I want to generate for my users temporary download link. Is that ok if i use django to generate link using url patterns? Could it be correct way to do that. Because can happen that I don't understand some processes how it works. And it will overflow my memory or something else. Some kind of example or tools will be appreciated. Some nginx, apache modules probably?

So, what i wanna to achieve is to make url pattern which depend on user and time. Decript it end return in view a file.


Yes it would be ok to allow django to generate the urls. This being exclusive from handling the urls, with urls.py. Typically you don't want django to handle the serving of files see the static file docs[1] about this, so get the notion of using url patterns out of your head.

What you might want to do is generate a random key using a hash, like md5/sha1. Store the file and the key, datetime it's added in the database, create the download directory in a root directory that's available from your webserver like apache or nginx... suggest nginx), Since it's temporary, you'll want to add a cron job that checks if the time since the url was generated has expired, cleans up the file and removes the db entry. This should be a django command for manage.py

Please note this is example code written just for this and not tested! It may not work the way you were planning on achieving this goal, but it works. If you want the dl to be pw protected also, then look into httpbasic auth. you can generate and remove entries on the fly in a httpd.auth file using htpasswd and the subprocess module when you create the link or at registration time.

import hashlib, random, datetime, os, shutil
# model to hold link info. has these fields: key (charfield), filepath (filepathfield)
# datetime (datetimefield), url (charfield), orgpath (filepathfield of the orignal path
# or a foreignkey to the files model.
from models import MyDlLink 
# settings.py for the app
from myapp import settings as myapp_settings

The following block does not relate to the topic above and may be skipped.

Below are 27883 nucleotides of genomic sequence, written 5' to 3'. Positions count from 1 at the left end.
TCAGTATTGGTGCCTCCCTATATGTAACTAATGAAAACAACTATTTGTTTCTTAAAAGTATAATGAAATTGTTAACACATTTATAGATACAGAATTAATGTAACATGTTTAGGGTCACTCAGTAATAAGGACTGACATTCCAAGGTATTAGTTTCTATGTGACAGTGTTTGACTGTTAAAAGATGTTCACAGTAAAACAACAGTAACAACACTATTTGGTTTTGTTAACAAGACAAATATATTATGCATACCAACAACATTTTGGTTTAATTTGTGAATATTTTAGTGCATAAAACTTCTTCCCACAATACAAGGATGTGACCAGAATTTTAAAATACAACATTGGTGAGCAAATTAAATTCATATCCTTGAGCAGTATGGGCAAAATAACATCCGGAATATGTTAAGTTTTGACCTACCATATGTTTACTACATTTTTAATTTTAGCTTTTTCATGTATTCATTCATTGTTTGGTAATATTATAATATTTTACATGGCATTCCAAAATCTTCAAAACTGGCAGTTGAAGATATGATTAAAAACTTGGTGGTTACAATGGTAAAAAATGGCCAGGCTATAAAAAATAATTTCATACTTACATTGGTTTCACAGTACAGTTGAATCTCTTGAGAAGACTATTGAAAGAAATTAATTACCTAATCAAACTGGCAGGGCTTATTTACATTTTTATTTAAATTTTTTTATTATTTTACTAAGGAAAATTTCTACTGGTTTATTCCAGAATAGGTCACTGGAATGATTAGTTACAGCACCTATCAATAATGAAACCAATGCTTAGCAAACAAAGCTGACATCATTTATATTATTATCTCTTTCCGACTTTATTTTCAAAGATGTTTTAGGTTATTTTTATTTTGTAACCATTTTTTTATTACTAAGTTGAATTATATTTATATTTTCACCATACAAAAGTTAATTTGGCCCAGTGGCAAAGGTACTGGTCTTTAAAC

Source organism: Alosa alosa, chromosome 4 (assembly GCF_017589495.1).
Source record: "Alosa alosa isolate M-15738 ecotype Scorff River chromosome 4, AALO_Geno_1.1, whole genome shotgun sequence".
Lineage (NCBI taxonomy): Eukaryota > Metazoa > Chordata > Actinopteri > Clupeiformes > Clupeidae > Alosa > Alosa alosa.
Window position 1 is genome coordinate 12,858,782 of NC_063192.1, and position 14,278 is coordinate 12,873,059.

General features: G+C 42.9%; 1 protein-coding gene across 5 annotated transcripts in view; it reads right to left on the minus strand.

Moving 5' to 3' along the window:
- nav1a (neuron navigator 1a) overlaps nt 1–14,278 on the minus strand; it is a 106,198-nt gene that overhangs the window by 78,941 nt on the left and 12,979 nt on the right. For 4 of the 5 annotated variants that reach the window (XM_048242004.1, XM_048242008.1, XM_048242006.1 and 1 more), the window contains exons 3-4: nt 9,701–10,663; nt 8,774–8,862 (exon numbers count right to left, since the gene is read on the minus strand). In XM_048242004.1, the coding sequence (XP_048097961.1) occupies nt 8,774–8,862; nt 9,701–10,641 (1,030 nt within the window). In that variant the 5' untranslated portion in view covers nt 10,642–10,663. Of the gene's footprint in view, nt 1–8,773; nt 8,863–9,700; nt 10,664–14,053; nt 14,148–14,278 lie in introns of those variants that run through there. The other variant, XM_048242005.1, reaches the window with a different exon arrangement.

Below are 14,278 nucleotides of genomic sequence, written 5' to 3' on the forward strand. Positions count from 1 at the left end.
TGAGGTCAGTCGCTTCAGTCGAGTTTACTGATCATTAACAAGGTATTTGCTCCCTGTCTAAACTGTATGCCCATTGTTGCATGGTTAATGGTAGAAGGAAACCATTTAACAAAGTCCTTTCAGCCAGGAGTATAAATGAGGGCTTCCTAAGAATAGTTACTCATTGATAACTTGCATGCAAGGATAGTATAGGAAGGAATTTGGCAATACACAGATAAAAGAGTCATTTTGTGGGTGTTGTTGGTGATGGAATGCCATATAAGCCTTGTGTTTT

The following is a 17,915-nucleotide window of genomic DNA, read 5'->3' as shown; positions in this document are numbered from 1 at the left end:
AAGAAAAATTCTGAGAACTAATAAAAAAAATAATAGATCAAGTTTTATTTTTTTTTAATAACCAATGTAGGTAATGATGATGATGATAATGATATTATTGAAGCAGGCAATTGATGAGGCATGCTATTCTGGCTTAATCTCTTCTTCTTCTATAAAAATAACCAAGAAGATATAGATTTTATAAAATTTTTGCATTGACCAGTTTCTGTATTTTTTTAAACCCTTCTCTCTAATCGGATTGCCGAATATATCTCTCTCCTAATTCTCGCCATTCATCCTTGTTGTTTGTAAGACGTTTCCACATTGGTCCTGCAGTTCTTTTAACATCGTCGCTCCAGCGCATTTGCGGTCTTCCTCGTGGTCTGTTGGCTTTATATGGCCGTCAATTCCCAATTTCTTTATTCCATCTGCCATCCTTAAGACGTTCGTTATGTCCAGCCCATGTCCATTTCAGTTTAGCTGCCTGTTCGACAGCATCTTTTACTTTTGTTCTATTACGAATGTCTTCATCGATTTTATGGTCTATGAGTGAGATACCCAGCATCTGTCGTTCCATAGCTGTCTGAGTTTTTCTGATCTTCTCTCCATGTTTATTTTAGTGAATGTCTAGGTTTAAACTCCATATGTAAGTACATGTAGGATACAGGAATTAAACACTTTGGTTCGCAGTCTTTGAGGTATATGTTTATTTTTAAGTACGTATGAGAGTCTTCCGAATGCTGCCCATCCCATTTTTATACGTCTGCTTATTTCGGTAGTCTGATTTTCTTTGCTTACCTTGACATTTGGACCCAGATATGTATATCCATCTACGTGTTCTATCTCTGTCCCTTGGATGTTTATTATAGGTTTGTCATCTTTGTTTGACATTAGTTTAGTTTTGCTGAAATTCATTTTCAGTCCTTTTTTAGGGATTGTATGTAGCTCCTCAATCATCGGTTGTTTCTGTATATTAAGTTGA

# full path and name of file to dl.
def genUrl(filepath):
  # create a onetime salt for randomness
  salt = ''.join(['{0}'.format(random.randrange(10) for i in range(10)])
  key = hashlib('{0}{1}'.format(salt, filepath).hexdigest()
  newpath = os.path.join(myapp_settings.DL_ROOT, key)
  shutil.copy2(fname, newpath)
  newlink = MyDlink()
  newlink.key = key
  newlink.date = datetime.datetime.now()
  newlink.orgpath = filepath
  newlink.newpath = newpath
  newlink.url = "{0}/{1}/{2}".format(myapp_settings.DL_URL, key, os.path.basename(fname))

  return newlink

# in commands
def check_url_expired():
  maxage = datetime.timedelta(days=7)
  now = datetime.datetime.now()
  for link in MyDlink.objects.all():
     if(now - link.date) > maxage:

[1] http://docs.djangoproject.com/en/1.2/howto/static-files/


A simple scheme might be to use a hash digest of username and timestamp:

from datetime import datetime
from hashlib import sha1

user = 'bob'
time = datetime.now().isoformat()
plain = user + '\0' + time
token = sha1(plain)
print token.hexdigest()

Next you store that token in a memcache with an expiration time. This way any of your webservers can reach it and the token will auto-expire. Finally add a Django url handler for '^download/.+' where the controller just looks up that token in the memcache to determine if the token is valid. You can even store the filename to be downloaded as the token's value in memcache.


It sounds like you are suggesting using some kind of dynamic url conf.

Why not forget your concerns by simplifying and setting up a single url that captures a large encoded string that depends on user/time?

(r'^download/(?P<encrypted_id>(.*)/$', 'download_file'), # use your own regexp

def download_file(request, encrypted_id):
    decrypted = decrypt(encrypted_id)
    _file = get_file(decrypted)
    return _file

A lot of sites just use a get param too.


If you are concerned about performance, look at the answers in this post: Having Django serve downloadable files

Where the use of the apache x-sendfile module is highlighted.

Another alternative is to simply redirect to the static file served by whatever means from django.

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